George A. Rothrock, The Huguenots: A Biography of a Minority (1979).

Additional Resources:

Hugenot Society of America:

Image Credit:

Historic American Buildings Survey, C.O. Greene, Photographer April, 1940 SOUTHWEST ELEVATION. - French Protestant Huguenot Church, 136 Church Street, Charleston, Charleston County, SC. Image courtesy of Library of Congress Prints and Photographs Division Washington, D.C. 20540 USA, reproduction #: HABS SC,10-CHAR,71--1.



I would like to know if my Grandmother was descended from Huguenot. Her name was Gertrudd Adam's born in West Virginia but her ancestors were fromh North Carolina . Some English descent and Swedish


My grandfather, Alexander R. Berry was born 1911 and grew up in Bath, NC. The family tree indicates some French roots. Could you suggest any resources to I could look into for further information? Thank you.


Thanks for visiting NCpeida and asking a question. I am going to forward your request to our reference team. 

Erin Bradford, Government & Heritage Library


I am looking for more information regarding my ancestor Mathurin Guerin who - per my family notes owned property both inside the fort walls of Charlestown on Tradd street and who had a plantation up the Cooper. From the data I have, he died young but his children continued to try working rice in the area. I found a vellum book of 9 sermons in the Rice University Archive attributed to Mathurin Geurin written in English (however I wonder if this was not his son Mathurin Jr. who wrote these). I know that he came from St. Nazaire, Saintonge France and that his first wife Marie Nicholas, from Poitou, either died en route or shortly upon arrival in Charlestown. I have very little information beyond the pond about his life in France. My question is about how he died. I know that there were uprisings among the Indians in the area and wonder if he died in one of these.


Dear Judy,

Thank you for visiting NCpedia and sharing your history and research question. It sounds like your research might take you to records for South Carolina. You may want to contact or visit collections there. Here is the website for the SC Dept. of Archives and History which might be a starting point --

Please let us know if you have additional questions and best of luck with your research!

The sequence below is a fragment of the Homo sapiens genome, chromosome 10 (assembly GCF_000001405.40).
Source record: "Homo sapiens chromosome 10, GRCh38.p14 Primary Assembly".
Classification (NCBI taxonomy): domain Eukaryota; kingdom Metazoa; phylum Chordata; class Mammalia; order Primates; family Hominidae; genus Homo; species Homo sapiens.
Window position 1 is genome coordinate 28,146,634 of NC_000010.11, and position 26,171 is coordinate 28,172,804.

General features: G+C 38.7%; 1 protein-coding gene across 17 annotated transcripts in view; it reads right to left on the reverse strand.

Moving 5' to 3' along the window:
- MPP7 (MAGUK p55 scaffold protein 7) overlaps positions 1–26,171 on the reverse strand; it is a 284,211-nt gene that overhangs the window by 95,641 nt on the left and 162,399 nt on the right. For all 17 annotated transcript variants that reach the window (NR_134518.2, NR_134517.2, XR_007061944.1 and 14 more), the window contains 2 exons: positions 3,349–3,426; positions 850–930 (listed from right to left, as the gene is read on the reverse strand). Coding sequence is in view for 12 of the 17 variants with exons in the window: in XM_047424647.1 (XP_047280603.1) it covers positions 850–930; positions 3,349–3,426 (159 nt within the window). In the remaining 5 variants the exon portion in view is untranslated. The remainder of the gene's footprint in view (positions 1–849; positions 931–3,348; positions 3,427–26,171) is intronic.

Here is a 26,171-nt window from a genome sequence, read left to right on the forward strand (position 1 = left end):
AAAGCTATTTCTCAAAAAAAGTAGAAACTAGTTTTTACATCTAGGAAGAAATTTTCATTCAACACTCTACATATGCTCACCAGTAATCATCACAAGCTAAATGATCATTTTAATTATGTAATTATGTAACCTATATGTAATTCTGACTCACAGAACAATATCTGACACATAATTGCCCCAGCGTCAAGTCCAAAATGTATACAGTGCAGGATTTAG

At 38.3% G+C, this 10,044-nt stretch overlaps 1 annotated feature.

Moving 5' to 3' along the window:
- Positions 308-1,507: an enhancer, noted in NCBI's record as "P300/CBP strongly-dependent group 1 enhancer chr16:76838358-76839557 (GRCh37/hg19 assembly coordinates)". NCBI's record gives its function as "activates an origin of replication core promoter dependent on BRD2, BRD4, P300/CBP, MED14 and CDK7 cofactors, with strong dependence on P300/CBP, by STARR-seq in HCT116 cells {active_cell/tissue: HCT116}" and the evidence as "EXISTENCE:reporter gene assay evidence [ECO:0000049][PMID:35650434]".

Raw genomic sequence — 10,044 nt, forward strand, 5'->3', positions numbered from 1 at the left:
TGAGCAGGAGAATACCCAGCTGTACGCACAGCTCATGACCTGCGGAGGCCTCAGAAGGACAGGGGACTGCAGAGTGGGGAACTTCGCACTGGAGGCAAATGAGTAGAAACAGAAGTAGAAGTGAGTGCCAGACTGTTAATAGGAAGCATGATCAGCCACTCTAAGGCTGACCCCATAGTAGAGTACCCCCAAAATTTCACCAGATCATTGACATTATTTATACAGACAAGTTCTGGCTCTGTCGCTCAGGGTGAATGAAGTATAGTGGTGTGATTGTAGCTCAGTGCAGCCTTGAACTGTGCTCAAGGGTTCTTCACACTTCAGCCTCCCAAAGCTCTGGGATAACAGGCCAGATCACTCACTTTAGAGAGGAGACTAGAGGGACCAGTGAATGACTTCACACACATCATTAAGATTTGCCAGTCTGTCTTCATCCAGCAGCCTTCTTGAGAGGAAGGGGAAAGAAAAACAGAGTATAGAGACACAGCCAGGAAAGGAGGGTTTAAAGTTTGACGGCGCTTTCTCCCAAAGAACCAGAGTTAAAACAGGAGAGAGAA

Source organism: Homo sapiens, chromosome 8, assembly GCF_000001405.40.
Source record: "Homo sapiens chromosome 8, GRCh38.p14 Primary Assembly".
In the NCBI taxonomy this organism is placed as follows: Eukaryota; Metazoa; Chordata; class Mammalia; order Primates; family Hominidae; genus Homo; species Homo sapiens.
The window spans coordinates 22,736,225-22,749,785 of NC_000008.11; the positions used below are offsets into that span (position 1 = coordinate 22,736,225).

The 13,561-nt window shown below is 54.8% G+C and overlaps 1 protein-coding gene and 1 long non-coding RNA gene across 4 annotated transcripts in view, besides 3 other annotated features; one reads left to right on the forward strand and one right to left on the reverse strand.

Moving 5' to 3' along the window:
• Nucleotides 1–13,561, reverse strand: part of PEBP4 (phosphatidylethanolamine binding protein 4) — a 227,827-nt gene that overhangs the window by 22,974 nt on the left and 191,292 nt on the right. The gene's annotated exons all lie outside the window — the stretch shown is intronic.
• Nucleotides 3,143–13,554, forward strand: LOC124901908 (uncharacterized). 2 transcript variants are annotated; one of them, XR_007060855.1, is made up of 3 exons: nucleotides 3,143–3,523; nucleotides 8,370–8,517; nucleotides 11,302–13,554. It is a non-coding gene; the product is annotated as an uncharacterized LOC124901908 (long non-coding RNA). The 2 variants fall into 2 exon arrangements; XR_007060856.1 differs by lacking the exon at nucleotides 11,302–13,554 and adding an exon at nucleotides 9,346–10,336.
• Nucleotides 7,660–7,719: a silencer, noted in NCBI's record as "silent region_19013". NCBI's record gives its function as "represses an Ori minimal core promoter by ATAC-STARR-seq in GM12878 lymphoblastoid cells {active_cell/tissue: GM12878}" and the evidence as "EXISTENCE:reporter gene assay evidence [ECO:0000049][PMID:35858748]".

Kelly Agan, NC Government & Heritage Library


Wondering if there might be information available about the name John Marion (Marrion, Merion) a French Huguenot who migrated to NC. His son, Bartholomew was the father of my direct descendant Adam Marion.


Good afternoon JT,

Thanks for visiting NCpeida and asking a question. I am going to forward your request to our reference team. However, they may need more information about John Marion to research your request.

Francesca Evans, Government & Heritage Library


Also, John Adams was not a Huguenot, though he did comment about the Huguenot ancestry of Jay and Bowdoin.


In this article you list both Thomas Jefferson and John Hancock as Huguenot descendants. I recently completed a master's thesis focusing on the effects of the Huguenot Diaspora on the American Revolution and found no such connections. This despite finding numerous other Huguenot lineages (both among Patriots, Loyalists, Brits, and even Swiss and German auxiliaries) and acknowledging that Jefferson knew and was influenced by many Huguenots, from Maury to Faquier (to say nothing of his rival Hamilton). I was curious what the source is for this statement?


Hi Steve,

Thanks for visiting NCpedia and taking time to alert us to this.  We will look into this question and investigate making an update to the entry.

Best wishes,

Kelly Agan, NC Government & Heritage Library